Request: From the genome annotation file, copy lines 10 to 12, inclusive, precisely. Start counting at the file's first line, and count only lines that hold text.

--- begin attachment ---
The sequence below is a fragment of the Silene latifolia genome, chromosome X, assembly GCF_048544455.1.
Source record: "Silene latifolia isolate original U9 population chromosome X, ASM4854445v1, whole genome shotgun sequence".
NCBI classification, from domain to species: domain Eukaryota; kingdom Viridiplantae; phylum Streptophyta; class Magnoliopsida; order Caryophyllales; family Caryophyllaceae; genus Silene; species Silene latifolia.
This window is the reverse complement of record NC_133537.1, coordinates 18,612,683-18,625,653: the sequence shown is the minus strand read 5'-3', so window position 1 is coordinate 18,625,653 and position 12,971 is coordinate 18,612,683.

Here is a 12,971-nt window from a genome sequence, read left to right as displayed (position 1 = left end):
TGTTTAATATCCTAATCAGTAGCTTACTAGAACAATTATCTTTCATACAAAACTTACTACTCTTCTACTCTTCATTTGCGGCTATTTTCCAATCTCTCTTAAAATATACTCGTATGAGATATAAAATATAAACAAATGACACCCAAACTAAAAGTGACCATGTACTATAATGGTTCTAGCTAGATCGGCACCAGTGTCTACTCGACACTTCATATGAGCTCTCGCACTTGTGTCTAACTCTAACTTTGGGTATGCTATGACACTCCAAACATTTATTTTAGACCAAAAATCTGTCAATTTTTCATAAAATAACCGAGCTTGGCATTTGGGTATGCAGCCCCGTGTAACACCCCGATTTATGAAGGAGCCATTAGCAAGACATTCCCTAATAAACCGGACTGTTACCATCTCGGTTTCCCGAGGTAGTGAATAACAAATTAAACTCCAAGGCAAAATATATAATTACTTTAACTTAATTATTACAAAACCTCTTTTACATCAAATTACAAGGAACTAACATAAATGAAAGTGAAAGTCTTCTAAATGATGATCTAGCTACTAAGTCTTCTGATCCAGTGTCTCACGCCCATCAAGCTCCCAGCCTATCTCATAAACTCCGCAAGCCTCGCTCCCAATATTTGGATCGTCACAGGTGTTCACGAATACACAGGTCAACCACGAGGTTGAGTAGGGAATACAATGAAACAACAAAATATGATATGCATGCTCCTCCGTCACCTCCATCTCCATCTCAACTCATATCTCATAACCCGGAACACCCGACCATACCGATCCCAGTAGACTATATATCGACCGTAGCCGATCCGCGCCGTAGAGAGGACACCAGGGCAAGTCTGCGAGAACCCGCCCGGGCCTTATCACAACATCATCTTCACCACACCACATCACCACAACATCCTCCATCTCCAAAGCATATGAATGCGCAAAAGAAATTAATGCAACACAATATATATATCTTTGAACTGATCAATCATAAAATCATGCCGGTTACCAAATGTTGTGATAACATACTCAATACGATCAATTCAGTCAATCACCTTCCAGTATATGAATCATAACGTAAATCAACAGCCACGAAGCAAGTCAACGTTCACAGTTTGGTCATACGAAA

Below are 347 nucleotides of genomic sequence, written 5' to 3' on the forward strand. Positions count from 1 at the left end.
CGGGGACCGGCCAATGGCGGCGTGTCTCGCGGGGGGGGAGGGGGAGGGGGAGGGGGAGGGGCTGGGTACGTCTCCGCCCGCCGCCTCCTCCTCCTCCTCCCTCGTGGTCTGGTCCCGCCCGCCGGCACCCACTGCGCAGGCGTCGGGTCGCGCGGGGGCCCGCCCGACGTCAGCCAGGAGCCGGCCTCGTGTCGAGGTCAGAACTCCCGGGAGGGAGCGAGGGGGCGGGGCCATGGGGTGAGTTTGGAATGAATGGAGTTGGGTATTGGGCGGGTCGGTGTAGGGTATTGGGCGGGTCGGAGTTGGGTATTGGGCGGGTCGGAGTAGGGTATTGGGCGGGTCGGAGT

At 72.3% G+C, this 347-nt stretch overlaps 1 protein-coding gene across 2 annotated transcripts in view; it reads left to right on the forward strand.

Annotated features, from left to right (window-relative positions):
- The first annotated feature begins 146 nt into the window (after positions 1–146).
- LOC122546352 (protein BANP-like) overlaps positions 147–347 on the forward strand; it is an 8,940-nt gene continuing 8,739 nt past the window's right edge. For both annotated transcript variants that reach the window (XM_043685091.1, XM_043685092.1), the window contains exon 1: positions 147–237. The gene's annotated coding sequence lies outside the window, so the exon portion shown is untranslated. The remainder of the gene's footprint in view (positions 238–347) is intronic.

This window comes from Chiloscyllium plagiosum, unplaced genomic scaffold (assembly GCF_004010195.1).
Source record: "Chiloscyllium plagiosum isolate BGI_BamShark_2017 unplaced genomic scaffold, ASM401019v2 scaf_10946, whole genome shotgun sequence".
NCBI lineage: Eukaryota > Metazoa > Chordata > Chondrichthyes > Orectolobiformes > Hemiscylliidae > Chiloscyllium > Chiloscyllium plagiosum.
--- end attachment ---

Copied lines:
Annotated features, from left to right (window-relative positions):
- The first annotated feature begins 146 nt into the window (after positions 1–146).
- LOC122546352 (protein BANP-like) overlaps positions 147–347 on the forward strand; it is an 8,940-nt gene continuing 8,739 nt past the window's right edge. For both annotated transcript variants that reach the window (XM_043685091.1, XM_043685092.1), the window contains exon 1: positions 147–237. The gene's annotated coding sequence lies outside the window, so the exon portion shown is untranslated. The remainder of the gene's footprint in view (positions 238–347) is intronic.